A U.S. pharmaceutical company is attempting to build out a full clinical trial for a drug that could potentially prevent COVID-19 infections — among other viral ailments — in long-term care settings.
The Tampa, Fla.-based Romark Laboratories has high hopes for its NT-300 drug, an existing oral medication that works by preventing a virus from replicating inside of a host, according to CEO Marc Ayers.
The active ingredient, nitazoxanide, has also been used in the treatment of certain intestinal infections caused by protozoa, Ayers said.
“We believe that there’s an opportunity to take a product like this, that has a broad spectrum of activity, and to be able to use it for treating not just seasonal strains of viruses that have a significant impact on the elderly population in particular, but also certainly on emerging strains like COVID-19 — as well as, for example, drug-resistant strains, strains that may be resistant to Tamiflu,” he said, referring to the brand name of a common antiviral drug used to treat and prevent influenza.
But given the vulnerable nature of nursing home residents, and uncertainty regarding the ongoing spread of the novel coronavirus, the phase-three clinical trial faces additional challenges.
Romark has already enrolled about 15 to 20 long-term care sites, including private facilities and buildings operated by the VA, in the program, but it ultimately needs about 800 total residents to achieve sufficiently thorough results, Ayers said; a separate trial will focus on 800 workers at risk of contracting COVID-19.
And even if leadership at a given facility wants to host the Romark trial, they can only participate if there are active COVID-19 cases — a situation that fortunately isn’t the case in the majority of properties nationwide, at least according to the most recent data from the federal government. Several buildings that have signed onto the trial remained COVID-free as of SNN’s conversation with Ayers late last week.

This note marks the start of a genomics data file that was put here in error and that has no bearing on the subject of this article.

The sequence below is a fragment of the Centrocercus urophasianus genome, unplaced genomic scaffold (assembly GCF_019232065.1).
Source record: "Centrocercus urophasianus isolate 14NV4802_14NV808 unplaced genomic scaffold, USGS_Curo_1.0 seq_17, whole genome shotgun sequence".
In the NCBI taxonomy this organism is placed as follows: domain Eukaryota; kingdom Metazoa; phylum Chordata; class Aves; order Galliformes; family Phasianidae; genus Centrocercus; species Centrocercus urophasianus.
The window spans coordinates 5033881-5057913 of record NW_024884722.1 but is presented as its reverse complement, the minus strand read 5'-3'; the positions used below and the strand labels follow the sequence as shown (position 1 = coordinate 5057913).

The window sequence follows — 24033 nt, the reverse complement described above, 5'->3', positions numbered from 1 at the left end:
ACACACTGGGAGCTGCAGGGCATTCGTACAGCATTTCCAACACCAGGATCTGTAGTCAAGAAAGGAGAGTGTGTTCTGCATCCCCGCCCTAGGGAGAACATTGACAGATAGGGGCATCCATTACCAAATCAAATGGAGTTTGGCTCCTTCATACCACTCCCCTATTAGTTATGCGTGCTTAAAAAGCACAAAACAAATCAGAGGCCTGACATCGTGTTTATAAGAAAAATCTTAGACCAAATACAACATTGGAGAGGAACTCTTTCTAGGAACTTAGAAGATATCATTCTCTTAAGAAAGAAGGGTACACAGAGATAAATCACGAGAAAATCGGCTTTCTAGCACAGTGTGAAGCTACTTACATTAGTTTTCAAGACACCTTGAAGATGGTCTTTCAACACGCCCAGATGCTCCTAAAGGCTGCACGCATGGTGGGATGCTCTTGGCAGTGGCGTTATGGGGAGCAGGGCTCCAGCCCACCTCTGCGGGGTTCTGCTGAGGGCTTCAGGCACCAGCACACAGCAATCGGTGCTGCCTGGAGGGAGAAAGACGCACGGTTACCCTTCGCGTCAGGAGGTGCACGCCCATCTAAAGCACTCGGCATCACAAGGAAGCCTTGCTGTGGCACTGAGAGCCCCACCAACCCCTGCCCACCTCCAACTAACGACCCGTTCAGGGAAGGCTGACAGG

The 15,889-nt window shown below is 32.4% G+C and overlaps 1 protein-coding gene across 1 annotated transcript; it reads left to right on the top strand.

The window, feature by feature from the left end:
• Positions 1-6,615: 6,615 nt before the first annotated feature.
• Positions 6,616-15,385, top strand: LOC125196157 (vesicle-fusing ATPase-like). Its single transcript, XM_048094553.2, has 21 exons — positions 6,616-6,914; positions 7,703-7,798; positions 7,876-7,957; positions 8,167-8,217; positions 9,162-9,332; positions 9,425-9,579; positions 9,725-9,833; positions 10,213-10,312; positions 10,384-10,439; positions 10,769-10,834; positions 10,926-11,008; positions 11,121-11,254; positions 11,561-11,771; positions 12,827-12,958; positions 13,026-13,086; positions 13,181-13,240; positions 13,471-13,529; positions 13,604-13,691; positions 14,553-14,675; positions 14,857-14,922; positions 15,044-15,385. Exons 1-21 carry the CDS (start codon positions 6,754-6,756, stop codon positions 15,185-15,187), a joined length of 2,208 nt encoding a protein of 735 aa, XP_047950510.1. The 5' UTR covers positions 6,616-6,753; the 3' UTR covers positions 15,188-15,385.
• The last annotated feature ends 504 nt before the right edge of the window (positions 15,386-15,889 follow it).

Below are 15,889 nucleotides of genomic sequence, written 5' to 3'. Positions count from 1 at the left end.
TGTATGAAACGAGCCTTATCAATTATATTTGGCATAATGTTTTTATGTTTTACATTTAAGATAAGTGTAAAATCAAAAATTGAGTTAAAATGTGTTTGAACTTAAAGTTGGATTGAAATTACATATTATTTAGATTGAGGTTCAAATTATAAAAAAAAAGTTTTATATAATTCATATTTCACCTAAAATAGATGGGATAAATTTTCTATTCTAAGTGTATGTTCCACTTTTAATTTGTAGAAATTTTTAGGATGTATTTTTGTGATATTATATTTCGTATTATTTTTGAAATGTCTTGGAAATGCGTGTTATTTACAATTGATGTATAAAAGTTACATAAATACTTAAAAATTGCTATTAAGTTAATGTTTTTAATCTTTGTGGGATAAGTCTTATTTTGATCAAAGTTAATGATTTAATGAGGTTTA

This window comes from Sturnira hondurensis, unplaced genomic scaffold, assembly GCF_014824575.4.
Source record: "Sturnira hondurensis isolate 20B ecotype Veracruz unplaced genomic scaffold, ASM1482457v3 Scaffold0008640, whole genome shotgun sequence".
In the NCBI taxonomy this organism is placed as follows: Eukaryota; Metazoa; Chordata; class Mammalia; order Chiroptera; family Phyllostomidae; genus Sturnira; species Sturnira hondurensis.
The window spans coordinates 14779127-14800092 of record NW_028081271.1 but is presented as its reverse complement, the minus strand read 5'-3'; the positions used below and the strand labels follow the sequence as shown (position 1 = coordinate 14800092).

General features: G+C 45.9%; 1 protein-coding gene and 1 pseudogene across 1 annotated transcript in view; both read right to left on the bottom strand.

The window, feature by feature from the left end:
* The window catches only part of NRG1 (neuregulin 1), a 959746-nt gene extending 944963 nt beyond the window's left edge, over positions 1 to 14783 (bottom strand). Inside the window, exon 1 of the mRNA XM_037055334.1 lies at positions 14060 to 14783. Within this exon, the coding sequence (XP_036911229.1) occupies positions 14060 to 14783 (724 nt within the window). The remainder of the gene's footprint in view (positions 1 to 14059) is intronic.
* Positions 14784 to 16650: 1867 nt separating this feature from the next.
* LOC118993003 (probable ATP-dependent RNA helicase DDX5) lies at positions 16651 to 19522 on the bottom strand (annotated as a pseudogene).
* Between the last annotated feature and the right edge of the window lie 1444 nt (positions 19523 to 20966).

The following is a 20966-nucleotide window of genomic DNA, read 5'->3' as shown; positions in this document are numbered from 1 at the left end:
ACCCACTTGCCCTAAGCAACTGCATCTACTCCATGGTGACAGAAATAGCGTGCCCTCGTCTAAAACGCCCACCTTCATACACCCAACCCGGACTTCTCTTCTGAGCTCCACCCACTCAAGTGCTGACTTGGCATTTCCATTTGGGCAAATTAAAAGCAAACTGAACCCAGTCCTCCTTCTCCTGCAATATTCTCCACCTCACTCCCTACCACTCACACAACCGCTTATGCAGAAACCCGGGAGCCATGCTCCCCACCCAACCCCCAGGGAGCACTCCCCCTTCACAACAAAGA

In addition, residents with dementia are barred from the trial, given their inability to provide informed consent, and clinicians involved in the study must follow Centers for Disease Control & Prevention (CDC) guidelines around infection control when conducting their work.
“We explain the requirements of the protocol to them, and work with them as well as possible,” Ayers said of the informed-consent process for residents. “We work with the staff at the long-term care facilities. We minimize visitation to the extent possible — only where the study physician is required to see the patients for illnesses. We work by telephone as much as possible, and just try to create an environment that is conducive to completing the clinical trial while being as least intrusive as possible on the facility.”
Nursing homes have served as the epicenter of the COVID-19 crisis in the United States; the congregate living setting, frail nature of the residents, and chronic issues around underfunding and infection control have all conspired to make institutional long-term care settings the perfect environment for the virus to thrive and do the most damage.
As of May 31, nearly 32,000 people have died of COVID-19 infections nursing homes per the Centers for Medicare & Medicaid Services’ (CMS) official tally, with more than 95,000 positive cases — though that data is incomplete and the numbers are expected to rise with future updates.
While seasonal influenza outbreaks often cause sickness in death in nursing homes, administrators have the benefit of a vaccine and other proven treatments such as Tamiflu. Until such options emerge for COVID-19, operators can only focus on prevention and palliative measures for those who become infected.
Interested parties can call Romark’s headquarters in Tampa to learn more about the study, Ayers said.
“We’re anxious to work, and we’re working with a sense of urgency to try to address this situation,” he said. “We’re anxious to work with anybody that is willing to work with us.”